Combining rigorous analyses with in-depth case studies-including an examination of race-based appeals in the historic 2008 presidential election—Race Appeal is a groundbreaking work that represents the most extensive and thorough treatment of race-based appeals in American political campaigns to date.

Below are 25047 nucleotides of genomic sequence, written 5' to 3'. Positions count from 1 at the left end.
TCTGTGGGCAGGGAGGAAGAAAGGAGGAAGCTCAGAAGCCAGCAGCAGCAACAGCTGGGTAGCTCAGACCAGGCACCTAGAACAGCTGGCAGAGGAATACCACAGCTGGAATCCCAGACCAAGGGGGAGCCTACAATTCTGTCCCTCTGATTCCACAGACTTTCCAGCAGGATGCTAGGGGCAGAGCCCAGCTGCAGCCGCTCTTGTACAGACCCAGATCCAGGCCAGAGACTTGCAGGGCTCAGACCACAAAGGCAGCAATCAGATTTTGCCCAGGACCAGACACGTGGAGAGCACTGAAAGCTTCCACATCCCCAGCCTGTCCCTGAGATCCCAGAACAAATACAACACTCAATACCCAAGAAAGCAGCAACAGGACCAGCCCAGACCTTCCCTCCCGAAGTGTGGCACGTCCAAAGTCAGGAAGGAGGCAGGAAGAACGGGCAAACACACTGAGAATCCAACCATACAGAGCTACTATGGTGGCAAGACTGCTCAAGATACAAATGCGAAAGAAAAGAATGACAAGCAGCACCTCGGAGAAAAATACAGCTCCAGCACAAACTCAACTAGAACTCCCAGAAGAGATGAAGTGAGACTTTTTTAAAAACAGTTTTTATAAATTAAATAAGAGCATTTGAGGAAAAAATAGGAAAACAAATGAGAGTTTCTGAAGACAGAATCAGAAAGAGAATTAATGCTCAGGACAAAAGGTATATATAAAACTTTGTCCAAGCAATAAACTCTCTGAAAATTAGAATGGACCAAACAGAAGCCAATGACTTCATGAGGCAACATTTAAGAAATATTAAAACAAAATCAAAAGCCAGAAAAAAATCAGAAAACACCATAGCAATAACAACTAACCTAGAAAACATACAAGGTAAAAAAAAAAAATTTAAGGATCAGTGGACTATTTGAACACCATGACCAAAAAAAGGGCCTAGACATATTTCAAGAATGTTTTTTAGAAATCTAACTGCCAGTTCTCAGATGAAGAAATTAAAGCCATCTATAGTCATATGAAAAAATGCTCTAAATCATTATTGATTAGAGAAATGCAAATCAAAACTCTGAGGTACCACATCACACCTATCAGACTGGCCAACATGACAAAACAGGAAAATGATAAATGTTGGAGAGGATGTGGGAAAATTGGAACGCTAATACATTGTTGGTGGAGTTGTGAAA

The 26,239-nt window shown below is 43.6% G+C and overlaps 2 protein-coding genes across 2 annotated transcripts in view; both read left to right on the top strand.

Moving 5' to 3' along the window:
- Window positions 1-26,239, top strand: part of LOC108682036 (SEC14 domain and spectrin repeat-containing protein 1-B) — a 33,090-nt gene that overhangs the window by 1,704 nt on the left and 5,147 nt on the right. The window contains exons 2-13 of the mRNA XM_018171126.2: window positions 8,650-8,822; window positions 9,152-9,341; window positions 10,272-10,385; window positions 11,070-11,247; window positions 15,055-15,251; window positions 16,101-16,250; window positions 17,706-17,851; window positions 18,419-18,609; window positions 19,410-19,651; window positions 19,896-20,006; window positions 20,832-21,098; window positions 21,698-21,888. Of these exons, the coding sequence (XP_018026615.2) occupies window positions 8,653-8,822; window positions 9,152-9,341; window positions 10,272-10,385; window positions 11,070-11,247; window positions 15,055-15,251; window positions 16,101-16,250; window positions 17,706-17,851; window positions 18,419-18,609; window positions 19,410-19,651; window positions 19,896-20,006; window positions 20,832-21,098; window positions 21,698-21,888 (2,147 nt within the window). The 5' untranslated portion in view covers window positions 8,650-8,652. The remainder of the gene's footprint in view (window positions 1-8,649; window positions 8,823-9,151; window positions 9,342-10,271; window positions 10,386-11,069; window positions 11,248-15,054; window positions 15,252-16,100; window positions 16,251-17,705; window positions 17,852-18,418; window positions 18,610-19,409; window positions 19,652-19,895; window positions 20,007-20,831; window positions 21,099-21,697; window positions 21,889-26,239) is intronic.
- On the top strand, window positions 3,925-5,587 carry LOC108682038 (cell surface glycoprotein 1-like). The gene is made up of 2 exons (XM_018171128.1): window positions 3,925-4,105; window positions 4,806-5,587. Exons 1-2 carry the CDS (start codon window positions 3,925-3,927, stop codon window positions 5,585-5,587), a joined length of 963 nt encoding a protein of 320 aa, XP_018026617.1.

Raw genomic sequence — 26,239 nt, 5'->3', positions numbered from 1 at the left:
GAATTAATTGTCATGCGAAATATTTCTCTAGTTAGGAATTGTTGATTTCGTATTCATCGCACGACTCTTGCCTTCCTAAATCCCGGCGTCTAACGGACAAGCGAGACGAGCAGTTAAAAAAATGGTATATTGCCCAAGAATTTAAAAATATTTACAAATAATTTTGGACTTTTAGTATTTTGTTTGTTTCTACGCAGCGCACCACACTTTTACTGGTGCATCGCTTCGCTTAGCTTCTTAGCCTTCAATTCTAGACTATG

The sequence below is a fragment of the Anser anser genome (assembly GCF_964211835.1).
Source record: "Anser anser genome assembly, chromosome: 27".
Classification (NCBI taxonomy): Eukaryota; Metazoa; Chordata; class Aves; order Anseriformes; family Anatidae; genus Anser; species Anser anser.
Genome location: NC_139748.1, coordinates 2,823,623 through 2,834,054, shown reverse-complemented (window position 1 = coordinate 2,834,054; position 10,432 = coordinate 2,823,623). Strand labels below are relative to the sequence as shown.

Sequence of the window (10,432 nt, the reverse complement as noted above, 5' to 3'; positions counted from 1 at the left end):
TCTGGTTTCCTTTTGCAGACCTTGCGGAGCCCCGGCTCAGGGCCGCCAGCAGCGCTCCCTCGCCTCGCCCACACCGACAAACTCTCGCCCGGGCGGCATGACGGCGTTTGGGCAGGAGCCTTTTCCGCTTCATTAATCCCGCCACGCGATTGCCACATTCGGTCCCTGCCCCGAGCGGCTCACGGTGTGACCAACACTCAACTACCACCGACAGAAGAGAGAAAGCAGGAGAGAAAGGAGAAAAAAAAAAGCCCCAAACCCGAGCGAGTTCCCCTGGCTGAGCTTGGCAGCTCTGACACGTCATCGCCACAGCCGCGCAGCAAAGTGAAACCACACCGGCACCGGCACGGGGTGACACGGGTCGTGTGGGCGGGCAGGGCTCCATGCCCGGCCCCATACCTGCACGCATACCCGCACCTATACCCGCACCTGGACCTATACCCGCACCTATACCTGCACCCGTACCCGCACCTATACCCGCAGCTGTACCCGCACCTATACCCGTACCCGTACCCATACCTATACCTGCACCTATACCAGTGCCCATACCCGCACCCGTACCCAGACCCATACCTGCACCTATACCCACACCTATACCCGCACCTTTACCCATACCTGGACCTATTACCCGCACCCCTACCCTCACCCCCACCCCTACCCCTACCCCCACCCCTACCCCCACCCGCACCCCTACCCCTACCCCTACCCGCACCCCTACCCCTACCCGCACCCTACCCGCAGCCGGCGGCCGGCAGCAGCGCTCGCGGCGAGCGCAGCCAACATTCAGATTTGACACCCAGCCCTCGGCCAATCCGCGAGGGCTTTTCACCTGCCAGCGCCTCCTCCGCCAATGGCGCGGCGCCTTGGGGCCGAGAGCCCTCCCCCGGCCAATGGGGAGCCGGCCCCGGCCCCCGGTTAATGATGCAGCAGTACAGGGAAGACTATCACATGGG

No issue in American higher education is more contentious than that of race-based affirmative action. In light of the ongoing debate around the topic and recent Supreme Court rulings, affirmative action policy may be embarking on a new path. As an alternative to race-based affirmative action, some analysts suggest affirmative action policies based on class. In Race, Class, and Affirmative Action, sociologist Sigal Alon studies the race-based affirmative action policies in the U.S. and the class-based affirmative action policies in Israel. Alon evaluates how these different policies foster campus diversity and socioeconomic mobility by comparing the Israeli policy with a simulated model of race-based affirmative action and the U.S. policy with a simulated model of class-based affirmative action. Alon finds that affirmative action at elite institutions in both countries is a key vehicle of mobility for disenfranchised students, whether they are racial and ethnic minorities or socioeconomically disadvantaged. It improves their academic success and graduation rates and leads to better labor market outcomes. The beneficiaries of affirmative action in both countries thrive at elite colleges and in selective fields of study. They would not be better off attending less selective colleges instead. Alon finds that Israel’s class-based affirmative action programs have provided much-needed entry slots at the elite universities to students from the geographic periphery, from high-poverty high schools and from poor families. However, this approach has not generated as much ethnic diversity as a race-based policy would. By contrast, affirmative action policies in the U.S. have fostered racial and ethnic diversity; a level that cannot be matched with class-based policies. Yet, class-based policies would do a better job at boosting the socioeconomic diversity at these bastions of privilege. The findings from both countries suggest that neither race-based nor class-based models by themselves can generate broad diversity. According to Alon, the best route for promoting both racial and socioeconomic diversity is to embed the consideration of race within class-based affirmative action. Such a hybrid model would maximize the mobility benefits for both socioeconomically disadvantaged and minority students. Race, Class and Affirmative Action moves past political talking points to offer an innovative, evidence-based perspective on the merits and feasibility of different designs of affirmative action.